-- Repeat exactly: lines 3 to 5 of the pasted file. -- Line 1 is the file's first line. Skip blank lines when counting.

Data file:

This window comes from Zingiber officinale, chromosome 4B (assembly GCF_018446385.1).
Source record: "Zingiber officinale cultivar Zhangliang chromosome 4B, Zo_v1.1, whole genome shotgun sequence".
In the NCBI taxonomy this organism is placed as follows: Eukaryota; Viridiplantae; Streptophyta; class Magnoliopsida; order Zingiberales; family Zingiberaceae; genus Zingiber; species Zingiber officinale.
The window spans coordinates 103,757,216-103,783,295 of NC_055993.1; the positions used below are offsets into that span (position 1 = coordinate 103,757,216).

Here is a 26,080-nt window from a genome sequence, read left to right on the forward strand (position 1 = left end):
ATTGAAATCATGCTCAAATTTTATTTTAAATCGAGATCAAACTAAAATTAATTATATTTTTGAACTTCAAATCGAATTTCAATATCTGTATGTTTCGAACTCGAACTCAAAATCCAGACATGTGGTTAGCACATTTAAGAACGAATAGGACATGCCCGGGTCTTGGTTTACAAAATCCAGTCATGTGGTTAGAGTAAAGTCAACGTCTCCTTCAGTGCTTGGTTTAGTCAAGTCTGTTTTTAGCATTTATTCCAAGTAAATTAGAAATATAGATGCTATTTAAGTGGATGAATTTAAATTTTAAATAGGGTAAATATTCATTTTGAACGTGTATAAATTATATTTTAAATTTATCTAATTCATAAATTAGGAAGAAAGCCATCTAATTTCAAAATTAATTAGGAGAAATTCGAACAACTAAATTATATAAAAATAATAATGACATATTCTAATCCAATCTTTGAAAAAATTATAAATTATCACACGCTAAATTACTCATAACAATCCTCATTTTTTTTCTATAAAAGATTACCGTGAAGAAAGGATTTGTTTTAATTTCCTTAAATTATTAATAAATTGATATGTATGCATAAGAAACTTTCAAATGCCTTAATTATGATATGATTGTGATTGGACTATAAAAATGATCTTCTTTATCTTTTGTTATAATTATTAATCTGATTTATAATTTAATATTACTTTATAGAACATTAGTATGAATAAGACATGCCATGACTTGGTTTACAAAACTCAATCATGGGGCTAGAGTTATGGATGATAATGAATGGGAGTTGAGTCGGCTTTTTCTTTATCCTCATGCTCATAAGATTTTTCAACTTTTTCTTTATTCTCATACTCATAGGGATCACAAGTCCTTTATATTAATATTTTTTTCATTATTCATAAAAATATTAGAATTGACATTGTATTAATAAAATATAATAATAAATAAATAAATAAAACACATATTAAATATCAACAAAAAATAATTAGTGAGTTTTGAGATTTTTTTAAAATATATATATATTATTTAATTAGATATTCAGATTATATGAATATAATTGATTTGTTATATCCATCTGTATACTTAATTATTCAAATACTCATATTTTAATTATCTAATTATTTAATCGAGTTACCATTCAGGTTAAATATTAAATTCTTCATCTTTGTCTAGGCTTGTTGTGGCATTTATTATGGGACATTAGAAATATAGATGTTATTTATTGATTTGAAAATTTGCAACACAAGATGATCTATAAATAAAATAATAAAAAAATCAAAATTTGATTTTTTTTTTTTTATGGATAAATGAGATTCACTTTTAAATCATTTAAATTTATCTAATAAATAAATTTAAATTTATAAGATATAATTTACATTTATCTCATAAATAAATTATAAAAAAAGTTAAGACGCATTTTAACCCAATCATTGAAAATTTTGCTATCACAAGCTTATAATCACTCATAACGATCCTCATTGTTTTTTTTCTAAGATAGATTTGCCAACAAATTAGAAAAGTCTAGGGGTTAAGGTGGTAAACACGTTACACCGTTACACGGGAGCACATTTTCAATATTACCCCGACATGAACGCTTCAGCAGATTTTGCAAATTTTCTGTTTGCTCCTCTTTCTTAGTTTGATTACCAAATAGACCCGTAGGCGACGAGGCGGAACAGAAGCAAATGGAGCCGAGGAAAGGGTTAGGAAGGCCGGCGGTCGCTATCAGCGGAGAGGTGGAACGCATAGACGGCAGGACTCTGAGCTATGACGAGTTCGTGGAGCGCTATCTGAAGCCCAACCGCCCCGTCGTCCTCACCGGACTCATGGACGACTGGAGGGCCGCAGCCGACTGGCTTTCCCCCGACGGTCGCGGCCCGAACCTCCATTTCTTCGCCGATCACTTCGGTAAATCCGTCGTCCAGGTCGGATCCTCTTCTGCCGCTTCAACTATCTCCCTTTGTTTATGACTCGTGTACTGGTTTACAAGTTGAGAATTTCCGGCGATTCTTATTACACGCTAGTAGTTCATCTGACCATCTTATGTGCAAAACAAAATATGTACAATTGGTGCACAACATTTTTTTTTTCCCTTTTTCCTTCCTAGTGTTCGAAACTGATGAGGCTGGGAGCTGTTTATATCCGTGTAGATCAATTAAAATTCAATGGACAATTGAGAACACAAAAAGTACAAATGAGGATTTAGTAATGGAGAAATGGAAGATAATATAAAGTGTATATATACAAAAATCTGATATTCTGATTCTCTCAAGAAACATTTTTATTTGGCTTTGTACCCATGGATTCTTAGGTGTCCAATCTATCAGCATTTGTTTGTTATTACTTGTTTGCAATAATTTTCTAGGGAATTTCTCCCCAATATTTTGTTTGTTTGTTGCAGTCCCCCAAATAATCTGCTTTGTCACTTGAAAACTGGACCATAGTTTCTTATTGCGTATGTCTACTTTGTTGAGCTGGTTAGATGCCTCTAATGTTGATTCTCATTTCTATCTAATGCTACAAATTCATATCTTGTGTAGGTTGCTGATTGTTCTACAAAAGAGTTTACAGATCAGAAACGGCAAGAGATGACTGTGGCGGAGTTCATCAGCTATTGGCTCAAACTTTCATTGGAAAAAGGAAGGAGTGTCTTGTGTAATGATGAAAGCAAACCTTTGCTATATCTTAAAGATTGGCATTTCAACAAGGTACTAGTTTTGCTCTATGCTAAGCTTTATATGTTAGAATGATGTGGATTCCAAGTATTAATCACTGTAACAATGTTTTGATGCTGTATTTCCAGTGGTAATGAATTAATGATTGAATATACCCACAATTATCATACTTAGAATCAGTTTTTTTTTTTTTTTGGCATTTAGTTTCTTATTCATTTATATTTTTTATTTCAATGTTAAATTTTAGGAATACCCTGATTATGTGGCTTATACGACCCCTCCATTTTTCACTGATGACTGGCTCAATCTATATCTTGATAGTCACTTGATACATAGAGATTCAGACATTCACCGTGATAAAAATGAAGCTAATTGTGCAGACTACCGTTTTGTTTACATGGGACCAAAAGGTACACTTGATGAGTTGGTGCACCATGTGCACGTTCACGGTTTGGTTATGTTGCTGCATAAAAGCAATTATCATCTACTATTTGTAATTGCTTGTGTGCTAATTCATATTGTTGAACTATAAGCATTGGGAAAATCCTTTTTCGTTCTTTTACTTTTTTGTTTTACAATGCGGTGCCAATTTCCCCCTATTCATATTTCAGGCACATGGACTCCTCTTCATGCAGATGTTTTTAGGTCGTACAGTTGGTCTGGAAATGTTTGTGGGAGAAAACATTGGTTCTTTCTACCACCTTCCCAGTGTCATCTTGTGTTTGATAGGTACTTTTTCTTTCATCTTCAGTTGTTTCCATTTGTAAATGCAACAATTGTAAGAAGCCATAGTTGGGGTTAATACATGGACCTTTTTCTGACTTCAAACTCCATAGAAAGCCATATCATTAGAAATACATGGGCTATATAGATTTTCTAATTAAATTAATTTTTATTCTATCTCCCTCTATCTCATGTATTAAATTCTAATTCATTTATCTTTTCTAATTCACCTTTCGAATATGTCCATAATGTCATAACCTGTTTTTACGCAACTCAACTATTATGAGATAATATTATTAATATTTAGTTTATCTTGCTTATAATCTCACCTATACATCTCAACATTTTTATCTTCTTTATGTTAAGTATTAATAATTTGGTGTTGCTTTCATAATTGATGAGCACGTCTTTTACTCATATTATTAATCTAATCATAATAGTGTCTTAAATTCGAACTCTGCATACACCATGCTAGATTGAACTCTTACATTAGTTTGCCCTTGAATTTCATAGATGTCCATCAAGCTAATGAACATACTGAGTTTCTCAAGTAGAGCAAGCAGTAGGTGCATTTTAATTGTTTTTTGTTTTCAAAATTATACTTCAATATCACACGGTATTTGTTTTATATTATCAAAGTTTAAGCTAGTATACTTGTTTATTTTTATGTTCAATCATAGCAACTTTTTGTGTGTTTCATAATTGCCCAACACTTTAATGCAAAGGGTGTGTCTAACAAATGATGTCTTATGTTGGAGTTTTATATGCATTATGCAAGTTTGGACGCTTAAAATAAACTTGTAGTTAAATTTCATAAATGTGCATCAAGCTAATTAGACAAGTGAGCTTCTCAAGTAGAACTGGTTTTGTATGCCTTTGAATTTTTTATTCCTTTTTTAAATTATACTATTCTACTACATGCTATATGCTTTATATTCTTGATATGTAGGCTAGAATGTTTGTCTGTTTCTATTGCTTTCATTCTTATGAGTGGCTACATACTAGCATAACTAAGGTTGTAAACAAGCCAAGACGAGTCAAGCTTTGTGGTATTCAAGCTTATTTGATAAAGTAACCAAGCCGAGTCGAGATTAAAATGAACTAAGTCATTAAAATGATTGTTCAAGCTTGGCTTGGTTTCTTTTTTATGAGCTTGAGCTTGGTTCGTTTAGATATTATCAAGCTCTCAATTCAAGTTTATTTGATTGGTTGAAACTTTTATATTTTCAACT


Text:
In the NCBI taxonomy this organism is placed as follows: Eukaryota; Viridiplantae; Streptophyta; class Magnoliopsida; order Zingiberales; family Zingiberaceae; genus Zingiber; species Zingiber officinale.
The window spans coordinates 103,757,216-103,783,295 of NC_055993.1; the positions used below are offsets into that span (position 1 = coordinate 103,757,216).

Here is a 26,080-nt window from a genome sequence, read left to right on the forward strand (position 1 = left end):